New music from Alan Munde is always good news for followers of adventurous five string banjo playing, and his latest, Bright Munde, a set of banjo/mandolin duets with Billy Bright, is another cause for rejoicing.
It’s not likely that many readers spent hundreds of hours in their salad days transcribing and learning every tune that Alan recorded, but as a theme for wasted youth, it has much to recommend it. This was the path I followed, and I have cherished his music for more than forty years since.
By the mid-1970s Munde was a major force in modern banjo music. A number of recordings with Country Gazette were available, along with instrumental masterpieces Poor Richard’s Almanac (with Sam Bush) and his own brilliant Banjo Sandwich record. Alan had also completed a brief apprenticeship with Jimmy Martin, at the time a crucial step for a future banjo hero.
The Country Gazette was his musical home until the early ’90s, by which time he had settled in as a full-time instructor at South Plains College in Levelland, TX teaching bluegrass and professional music to young people who travelled from all over the world to study with him. He has since retired from teaching, but not from music, even following emergency cardiac surgery late in 2011.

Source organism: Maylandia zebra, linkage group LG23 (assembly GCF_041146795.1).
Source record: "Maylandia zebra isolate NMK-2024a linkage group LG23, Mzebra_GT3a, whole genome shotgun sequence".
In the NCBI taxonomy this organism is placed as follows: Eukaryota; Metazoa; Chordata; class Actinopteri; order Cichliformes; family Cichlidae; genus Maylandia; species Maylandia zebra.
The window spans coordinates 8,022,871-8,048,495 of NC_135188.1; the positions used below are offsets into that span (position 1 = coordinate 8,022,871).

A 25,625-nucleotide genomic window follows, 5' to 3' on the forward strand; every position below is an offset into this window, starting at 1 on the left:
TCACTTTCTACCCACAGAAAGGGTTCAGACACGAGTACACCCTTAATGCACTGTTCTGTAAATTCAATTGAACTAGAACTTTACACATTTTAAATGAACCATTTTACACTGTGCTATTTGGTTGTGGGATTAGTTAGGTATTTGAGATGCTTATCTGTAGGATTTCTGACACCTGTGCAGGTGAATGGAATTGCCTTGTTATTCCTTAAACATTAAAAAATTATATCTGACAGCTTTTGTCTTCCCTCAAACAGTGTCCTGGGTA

His partner on Bright Munde is Billy Bright, a Texas mandolinist os some note, well-remembered for his own solo work and a stint with Tony Rice and Peter Rowan. Billy and Alan are truly neighbors, living within a few miles of each other near Austin, TX, which has led to many local gigs, jam sessions, and ultimately, this record.
Billy proves an able duet partner throughout, and contributes four of his own tunes to the album, but it’s Alan’s music that sets the tone. Together they sample the many musical forms that make up acoustic string music. Bluegrass and Scruggs-style picking are represented with Geezer Ride and Everybody Say Wow, and Munde presents a fun swing tune, Like Sonny, inspired by what he calls “a super cool Sonny Osborne lick.”
You’ll find a touch of JazzGrass, a hybrid style pioneered by Munde and Texas guitarist Slim Richey, in Alan’s compositions G and Hot Dog Dreams, plus a lovely jazz waltz, Sad Eyes. Billy’s Yellow Rocking Chair pays tribute to Texas fiddle music, as his Red Fox In The Bush brings Appalachian fiddle traditions to mind. There’s even a touch of barnyard onomatopoeia in Who Killed The Shanghai Rooster, which Alan says he learned from hearing Don Stover play it at a festival jam years ago.
Bright Munde is a joy from start to finish, not withstanding the disturbingly eerie cover image that finds the two artists in mid-morph.
The album can be purchased on CD from Alan’s web site. Banjo tabs for the solos are available there as well.